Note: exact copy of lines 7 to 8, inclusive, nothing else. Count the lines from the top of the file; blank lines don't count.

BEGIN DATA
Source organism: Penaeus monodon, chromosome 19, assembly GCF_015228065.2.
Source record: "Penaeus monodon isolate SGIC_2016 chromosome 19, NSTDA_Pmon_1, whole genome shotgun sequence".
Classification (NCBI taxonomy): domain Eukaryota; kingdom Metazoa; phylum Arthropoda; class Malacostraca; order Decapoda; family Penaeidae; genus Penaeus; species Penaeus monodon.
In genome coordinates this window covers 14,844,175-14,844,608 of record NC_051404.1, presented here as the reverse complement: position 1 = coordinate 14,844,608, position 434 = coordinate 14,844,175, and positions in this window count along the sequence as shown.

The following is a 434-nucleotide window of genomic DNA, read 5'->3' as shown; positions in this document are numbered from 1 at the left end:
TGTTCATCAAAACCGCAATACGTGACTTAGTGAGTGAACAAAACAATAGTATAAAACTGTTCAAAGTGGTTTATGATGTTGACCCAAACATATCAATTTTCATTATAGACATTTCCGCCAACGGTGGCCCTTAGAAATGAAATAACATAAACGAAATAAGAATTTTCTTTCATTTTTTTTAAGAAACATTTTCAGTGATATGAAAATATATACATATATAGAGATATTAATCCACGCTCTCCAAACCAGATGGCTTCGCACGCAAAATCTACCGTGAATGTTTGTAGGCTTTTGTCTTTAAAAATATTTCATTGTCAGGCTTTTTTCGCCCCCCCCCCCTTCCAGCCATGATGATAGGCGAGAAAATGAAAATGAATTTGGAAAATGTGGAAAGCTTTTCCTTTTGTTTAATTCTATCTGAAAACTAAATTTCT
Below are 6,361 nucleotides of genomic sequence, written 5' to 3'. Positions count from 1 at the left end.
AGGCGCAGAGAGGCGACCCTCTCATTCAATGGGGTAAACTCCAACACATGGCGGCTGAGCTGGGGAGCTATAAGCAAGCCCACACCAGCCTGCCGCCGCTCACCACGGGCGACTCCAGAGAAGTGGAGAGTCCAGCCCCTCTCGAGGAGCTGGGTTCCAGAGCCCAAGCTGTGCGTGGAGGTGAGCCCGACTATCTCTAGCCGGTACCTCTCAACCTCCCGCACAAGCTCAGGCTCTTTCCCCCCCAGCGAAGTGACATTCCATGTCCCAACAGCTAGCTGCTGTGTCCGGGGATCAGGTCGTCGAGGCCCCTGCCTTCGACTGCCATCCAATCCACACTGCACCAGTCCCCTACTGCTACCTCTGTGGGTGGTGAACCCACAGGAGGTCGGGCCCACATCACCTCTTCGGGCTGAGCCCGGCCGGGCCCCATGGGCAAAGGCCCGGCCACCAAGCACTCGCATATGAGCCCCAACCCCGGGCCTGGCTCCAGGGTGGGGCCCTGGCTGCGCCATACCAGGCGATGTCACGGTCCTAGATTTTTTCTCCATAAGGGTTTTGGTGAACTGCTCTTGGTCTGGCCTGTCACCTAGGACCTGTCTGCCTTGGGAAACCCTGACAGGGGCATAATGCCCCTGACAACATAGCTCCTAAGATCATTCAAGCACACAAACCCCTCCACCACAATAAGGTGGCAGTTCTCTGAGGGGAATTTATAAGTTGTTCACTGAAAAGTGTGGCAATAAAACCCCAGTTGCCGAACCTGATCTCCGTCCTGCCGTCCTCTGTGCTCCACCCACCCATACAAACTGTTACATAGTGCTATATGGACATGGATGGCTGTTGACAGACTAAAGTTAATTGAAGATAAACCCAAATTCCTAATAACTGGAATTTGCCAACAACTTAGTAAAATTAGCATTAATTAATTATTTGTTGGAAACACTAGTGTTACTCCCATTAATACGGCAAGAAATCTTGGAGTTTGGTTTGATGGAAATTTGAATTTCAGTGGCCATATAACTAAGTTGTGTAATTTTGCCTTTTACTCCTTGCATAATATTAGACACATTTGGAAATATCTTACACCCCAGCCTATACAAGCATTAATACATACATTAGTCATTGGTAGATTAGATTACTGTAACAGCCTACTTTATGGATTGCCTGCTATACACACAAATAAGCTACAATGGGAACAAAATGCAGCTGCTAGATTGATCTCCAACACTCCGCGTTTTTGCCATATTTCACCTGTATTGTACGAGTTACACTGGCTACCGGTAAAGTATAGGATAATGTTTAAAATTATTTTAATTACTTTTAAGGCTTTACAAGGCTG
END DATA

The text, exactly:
Below are 6,361 nucleotides of genomic sequence, written 5' to 3'. Positions count from 1 at the left end.
AGGCGCAGAGAGGCGACCCTCTCATTCAATGGGGTAAACTCCAACACATGGCGGCTGAGCTGGGGAGCTATAAGCAAGCCCACACCAGCCTGCCGCCGCTCACCACGGGCGACTCCAGAGAAGTGGAGAGTCCAGCCCCTCTCGAGGAGCTGGGTTCCAGAGCCCAAGCTGTGCGTGGAGGTGAGCCCGACTATCTCTAGCCGGTACCTCTCAACCTCCCGCACAAGCTCAGGCTCTTTCCCCCCCAGCGAAGTGACATTCCATGTCCCAACAGCTAGCTGCTGTGTCCGGGGATCAGGTCGTCGAGGCCCCTGCCTTCGACTGCCATCCAATCCACACTGCACCAGTCCCCTACTGCTACCTCTGTGGGTGGTGAACCCACAGGAGGTCGGGCCCACATCACCTCTTCGGGCTGAGCCCGGCCGGGCCCCATGGGCAAAGGCCCGGCCACCAAGCACTCGCATATGAGCCCCAACCCCGGGCCTGGCTCCAGGGTGGGGCCCTGGCTGCGCCATACCAGGCGATGTCACGGTCCTAGATTTTTTCTCCATAAGGGTTTTGGTGAACTGCTCTTGGTCTGGCCTGTCACCTAGGACCTGTCTGCCTTGGGAAACCCTGACAGGGGCATAATGCCCCTGACAACATAGCTCCTAAGATCATTCAAGCACACAAACCCCTCCACCACAATAAGGTGGCAGTTCTCTGAGGGGAATTTATAAGTTGTTCACTGAAAAGTGTGGCAATAAAACCCCAGTTGCCGAACCTGATCTCCGTCCTGCCGTCCTCTGTGCTCCACCCACCCATACAAACTGTTACATAGTGCTATATGGACATGGATGGCTGTTGACAGACTAAAGTTAATTGAAGATAAACCCAAATTCCTAATAACTGGAATTTGCCAACAACTTAGTAAAATTAGCATTAATTAATTATTTGTTGGAAACACTAGTGTTACTCCCATTAATACGGCAAGAAATCTTGGAGTTTGGTTTGATGGAAATTTGAATTTCAGTGGCCATATAACTAAGTTGTGTAATTTTGCCTTTTACTCCTTGCATAATATTAGACACATTTGGAAATATCTTACACCCCAGCCTATACAAGCATTAATACATACATTAGTCATTGGTAGATTAGATTACTGTAACAGCCTACTTTATGGATTGCCTGCTATACACACAAATAAGCTACAATGGGAACAAAATGCAGCTGCTAGATTGATCTCCAACACTCCGCGTTTTTGCCATATTTCACCTGTATTGTACGAGTTACACTGGCTACCGGTAAAGTATAGGATAATGTTTAAAATTATTTTAATTACTTTTAAGGCTTTACAAGGCTG